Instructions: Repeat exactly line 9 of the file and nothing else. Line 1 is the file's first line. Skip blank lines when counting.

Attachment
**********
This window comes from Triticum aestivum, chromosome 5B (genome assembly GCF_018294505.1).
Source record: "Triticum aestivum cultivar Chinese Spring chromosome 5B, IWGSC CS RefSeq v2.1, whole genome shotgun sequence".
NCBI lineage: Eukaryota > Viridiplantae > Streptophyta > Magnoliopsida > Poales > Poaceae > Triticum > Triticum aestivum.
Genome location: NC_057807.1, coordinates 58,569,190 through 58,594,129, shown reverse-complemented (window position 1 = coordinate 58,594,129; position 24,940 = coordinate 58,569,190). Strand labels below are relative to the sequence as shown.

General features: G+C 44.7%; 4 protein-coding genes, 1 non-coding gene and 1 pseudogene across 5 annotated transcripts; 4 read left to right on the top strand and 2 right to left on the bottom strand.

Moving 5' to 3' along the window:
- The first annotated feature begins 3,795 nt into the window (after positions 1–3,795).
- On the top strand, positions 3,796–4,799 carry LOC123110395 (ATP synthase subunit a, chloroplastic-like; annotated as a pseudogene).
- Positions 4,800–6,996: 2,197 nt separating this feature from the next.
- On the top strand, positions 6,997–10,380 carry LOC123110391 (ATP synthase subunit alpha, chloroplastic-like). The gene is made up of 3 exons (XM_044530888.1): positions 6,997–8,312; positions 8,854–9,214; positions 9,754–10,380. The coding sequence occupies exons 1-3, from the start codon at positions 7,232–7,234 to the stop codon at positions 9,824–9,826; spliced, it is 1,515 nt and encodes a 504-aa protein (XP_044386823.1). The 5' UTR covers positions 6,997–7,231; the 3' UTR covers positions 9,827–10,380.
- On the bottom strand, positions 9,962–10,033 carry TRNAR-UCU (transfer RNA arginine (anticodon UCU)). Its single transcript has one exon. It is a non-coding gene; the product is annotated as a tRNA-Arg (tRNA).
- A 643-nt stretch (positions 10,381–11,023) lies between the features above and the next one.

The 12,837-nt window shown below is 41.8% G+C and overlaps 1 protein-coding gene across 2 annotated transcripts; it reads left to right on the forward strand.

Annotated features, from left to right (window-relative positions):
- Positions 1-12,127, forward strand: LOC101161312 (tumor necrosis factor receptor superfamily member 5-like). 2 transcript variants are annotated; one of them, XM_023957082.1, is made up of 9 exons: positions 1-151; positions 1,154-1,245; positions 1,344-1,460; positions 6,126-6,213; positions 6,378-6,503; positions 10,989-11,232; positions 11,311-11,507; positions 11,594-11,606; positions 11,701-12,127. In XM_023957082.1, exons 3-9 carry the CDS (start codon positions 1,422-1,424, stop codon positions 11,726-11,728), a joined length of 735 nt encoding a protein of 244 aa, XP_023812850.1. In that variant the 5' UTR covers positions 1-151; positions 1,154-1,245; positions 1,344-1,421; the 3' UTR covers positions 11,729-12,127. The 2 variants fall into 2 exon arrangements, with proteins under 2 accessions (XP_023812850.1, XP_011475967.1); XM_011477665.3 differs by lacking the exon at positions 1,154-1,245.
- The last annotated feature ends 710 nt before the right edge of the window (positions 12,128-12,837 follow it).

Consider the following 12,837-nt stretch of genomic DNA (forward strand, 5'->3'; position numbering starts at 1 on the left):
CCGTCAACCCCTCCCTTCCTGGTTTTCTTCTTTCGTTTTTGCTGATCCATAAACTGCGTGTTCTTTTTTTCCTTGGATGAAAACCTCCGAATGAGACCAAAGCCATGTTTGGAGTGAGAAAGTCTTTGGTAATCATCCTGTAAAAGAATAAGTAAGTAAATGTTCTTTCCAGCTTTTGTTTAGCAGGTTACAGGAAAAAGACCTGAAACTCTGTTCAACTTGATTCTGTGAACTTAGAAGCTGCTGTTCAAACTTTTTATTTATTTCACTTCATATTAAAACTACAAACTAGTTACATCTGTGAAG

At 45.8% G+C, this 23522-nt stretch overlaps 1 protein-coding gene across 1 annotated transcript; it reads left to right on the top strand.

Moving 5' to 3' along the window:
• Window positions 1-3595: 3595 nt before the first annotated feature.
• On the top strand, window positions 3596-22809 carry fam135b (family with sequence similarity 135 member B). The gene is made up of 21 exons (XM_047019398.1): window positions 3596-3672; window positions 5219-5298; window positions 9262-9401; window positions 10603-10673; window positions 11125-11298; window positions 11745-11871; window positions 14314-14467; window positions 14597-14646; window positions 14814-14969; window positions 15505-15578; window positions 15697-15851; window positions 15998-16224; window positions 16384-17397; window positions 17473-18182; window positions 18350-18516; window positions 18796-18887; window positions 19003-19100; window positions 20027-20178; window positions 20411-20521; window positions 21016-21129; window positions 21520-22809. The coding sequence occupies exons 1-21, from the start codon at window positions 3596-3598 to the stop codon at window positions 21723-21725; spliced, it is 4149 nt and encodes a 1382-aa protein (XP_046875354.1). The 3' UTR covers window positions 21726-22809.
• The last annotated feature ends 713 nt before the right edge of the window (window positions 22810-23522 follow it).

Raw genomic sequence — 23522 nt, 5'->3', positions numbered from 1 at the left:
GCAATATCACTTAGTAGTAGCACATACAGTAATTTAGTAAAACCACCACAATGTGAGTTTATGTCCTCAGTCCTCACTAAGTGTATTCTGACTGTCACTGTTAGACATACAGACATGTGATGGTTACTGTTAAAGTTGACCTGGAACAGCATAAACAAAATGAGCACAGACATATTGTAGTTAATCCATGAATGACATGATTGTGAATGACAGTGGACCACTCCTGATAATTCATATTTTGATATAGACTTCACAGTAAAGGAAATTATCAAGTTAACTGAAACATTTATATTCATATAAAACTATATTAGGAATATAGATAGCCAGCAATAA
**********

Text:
- Positions 4,800–6,996: 2,197 nt separating this feature from the next.